Who Is Responsible for Vulnerable Pupils? The Attitudes of Teacher Candidates in Serbia and Slovenia

Aug. 01, 2012

Source: European Journal of Teacher Education, Vol. 35, No. 3, August 2012, 327–346
(Reviewed by the Portal Team)

This study aimed to explore how teacher candidates (TCs) from Serbia and Slovenia understand the level of responsibility that they feel towards vulnerable pupils in mainstream elementary schools.
Specifically, the study sought to elicit teacher candidates’ views about division of responsibility for the academic achievement and additional support of vulnerable pupils and their views on the factors that most affect learning difficulties in those pupils.

The participants were teacher candidates enrolled at the Faculty of Education (FE) Ljubljana and Teacher-Training Faculty (TTF) Belgrade in the school year 2009/2010.
All participants were preparing to be primary school teachers.

Data were collected through questionnaire.
At FE Ljubljana, the questionnaire was completed by 109 females and 4 males.
At TTF Belgrade, the questionnaire was completed by 135 females and 9 males.


The findings suggest that participants from both faculties perceive the teacher and the parents as very important, in terms of responsibility for academic achievements and in terms of providing learning support to the pupil.
Parents and teachers are also described as factors that affect a pupil’s learning difficulties, but the pupil’s disability is seen as more important.

However, the Serbian participants perceived the teacher as the most responsible party, whereas the Slovenian participants perceived the parents as the most responsible parties.
The authors explain that teacher candidates’ responses cannot be interpreted outside of the social contexts in which they were obtained.
The Slovenian participants’ attitudes reflect their own school experiences.
Slovenian participants ascribe the academic achievements of vulnerable pupils to the efforts of their parents.
Slovenian participants are aware that the education system is very demanding and that they, as teachers, will be supervised and evaluated on the results of their work.
Slovenian participants’ responses can be also interpreted as suggesting that vulnerable pupils cannot achieve the general education standards established for all pupils in Slovenian schools.
Therefore, these TCs are not willing to take responsibility for the pupils’ achievements.

In contrast, the Serbian TCs were educated in a system with separate mainstream education and special education.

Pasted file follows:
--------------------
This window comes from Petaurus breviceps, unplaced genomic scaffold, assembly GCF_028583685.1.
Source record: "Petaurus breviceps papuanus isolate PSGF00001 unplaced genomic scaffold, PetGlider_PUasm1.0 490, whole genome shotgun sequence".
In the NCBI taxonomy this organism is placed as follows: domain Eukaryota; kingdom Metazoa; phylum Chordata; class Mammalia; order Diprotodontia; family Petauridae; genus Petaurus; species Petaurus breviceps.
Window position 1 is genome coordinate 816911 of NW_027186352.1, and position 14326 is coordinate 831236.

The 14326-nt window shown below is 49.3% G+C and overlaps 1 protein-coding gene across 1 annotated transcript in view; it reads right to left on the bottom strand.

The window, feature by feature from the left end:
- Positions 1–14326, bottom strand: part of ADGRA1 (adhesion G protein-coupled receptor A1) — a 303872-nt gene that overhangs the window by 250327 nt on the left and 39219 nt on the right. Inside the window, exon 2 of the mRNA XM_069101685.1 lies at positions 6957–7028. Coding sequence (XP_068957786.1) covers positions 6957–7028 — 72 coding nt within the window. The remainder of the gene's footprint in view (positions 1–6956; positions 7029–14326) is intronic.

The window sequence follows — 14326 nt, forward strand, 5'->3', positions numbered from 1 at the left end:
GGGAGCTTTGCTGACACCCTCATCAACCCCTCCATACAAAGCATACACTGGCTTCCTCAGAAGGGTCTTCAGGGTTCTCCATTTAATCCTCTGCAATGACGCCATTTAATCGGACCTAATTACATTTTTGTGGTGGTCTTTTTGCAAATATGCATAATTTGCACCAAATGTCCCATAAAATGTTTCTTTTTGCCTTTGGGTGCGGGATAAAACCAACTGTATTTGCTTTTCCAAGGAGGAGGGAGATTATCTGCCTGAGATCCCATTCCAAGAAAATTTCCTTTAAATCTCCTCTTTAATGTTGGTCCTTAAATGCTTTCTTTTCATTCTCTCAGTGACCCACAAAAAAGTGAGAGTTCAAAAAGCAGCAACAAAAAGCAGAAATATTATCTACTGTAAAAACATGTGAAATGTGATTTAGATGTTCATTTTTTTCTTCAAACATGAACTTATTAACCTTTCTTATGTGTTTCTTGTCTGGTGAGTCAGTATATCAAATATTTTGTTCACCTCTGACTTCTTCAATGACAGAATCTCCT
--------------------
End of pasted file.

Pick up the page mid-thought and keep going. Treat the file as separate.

In their schooling experience, pupils with intellectual and sensory disabilities were educated in special schools. Therefore, teachers working in mainstream schools had no professional obligations or responsibilities towards pupils with special educational needs.
Serbian participants’ greater willingness to accept responsibility for vulnerable pupils might stem from an insufficient understanding of the complexities of teaching heterogeneous classes.
Furthermore, the teaching process and classrooms in Serbia are infrequently observed and largely unmonitored.
Teachers have little incentive to achieve high-quality results in their teaching practice, making their professional duties less demanding.
Therefore, Serbian participants ascribe the academic achievements of vulnerable pupils to the efforts of teachers.
The authors assume that this desirable result emerges from the Serbian participants’ lack of knowledge and experience in instructing vulnerable pupils – they do not perceive working in heterogeneous classes as difficult and demanding.

In addition, the authors found that most participants from both countries believe that a vulnerable pupil’s disabilities have the greatest influence on his/her learning difficulties.
They explain that in both countries, teachers strongly believe in the expertise of special educational needs professionals and they are not willing to accept the mandated responsibility for inclusion.
As a result, teachers emphasise the label of disability as an explanation for underachievement and consider pupils with disabilities and underachieving pupils the sources of their own learning difficulties.
Implications for teacher education programmes
The authors suggest that teacher education programmes should place more emphasis on issues related to teachers’ responsibility for the academic achievements of vulnerable pupils. Teacher education programmes should focus on TCs’ tacit beliefs related to inclusion.
These issues can be implemented through courses that provide TCs with opportunities to analyse their attitudes through peer discussion and to receive exposure to positive attitudes toward inclusion.

The authors believe that there is an urgent need for teacher education institutions and teacher educators to build partnerships with schools and to focus on how they can respond together to ongoing changes in teachers’ roles and responsibilities, and to enable TCs to have experience of teaching vulnerable pupils on a regular basis.

Updated: Sep. 09, 2014